Cranksgiving returns for its sixth year of helping charitable operations replenish food banks across the USA. The local leg of the cycling event has, for five years now, sponsored a food drive alley cat race and ride -- a fun version of a scavenger hunt for nonperishable goods benefiting the Camillus House. The event is simple and with no sign-up fee, the $10 required goes toward the purchase of the items on the checklist. The "race" is not a competition per se, as folks can do it at their own pace as long as the items are collected and donated.
Participants will receive a map and manifest/checklist when they register before the race and will travel the ten to 17 miles (depending on route choice) to find designated grocery stores. The organizers expect about two bucks to be spent per store and will require the purchase receipts, and as they say in their release, "...speed will be an obvious factor. However, knowing your way around the city and the aisles of a supermarket can be advantageous." All types of bikes are accepted as long as everyone remembers that the cause is the most important factor uniting the racers.
As an added bonus, and showing the increasing profile that cycling is beginning to enjoy in South Florida, NBC's Today Show will join the riders to participate and document the experience.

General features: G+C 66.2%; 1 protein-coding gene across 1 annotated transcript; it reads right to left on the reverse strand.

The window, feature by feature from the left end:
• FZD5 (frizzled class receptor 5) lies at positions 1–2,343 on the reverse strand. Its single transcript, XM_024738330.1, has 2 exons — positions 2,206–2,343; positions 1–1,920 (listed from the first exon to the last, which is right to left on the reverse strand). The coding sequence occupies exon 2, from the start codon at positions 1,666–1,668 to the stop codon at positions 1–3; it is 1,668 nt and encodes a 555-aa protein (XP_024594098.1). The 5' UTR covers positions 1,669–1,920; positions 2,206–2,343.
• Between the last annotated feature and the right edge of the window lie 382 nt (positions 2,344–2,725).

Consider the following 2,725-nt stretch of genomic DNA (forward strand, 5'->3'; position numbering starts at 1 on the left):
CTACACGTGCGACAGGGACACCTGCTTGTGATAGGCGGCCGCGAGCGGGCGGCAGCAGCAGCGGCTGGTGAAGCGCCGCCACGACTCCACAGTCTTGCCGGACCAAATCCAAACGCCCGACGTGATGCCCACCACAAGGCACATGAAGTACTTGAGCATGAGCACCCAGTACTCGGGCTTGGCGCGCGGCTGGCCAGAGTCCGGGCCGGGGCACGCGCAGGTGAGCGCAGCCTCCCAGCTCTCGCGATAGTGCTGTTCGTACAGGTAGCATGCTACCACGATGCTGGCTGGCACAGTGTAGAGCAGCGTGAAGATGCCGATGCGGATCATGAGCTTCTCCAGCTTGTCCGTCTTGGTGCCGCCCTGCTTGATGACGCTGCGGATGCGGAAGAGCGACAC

Last year's event had about 130 riders and this year, the organizers are encouraging participation as part of a team, group and/or organization, as well as individuals. The Today team will consist of Natalie Morales and Kerry Sanders with NBC 6's Jawan Strader and will certainly raise the event's profile; the team will also be filming for a segment on Cranksgiving for their Monday telecast.
All great events have cool prizes and giveaways and Cranksgiving is no different, coming from a long line of sponsors like Ass Savers, Bike Nerds, Champ Bags, Chrome, Cinelli, KIND, Knog, and more.
Founded by Brother Mathais Barrett over 50 years ago at the behest of bishop Coleman Carroll to help feed the influx of Cuban refugees of the era, the Camillus House has grown as a full service center providing a "continuum of care" for South Florida's poor and homeless. Like most nonprofits, theirs is a continued struggle with funding and depends on events like this to remain operational and provide a service that neighboring communities have come under fire recently for failing to address humanely.
Cranksgiving gets going at 2 p.m. on Saturday, November 22 at the Stephen P. Clark Government Center Bulding, 101 NW First St., Miami. Visit themiamibikescene.com.
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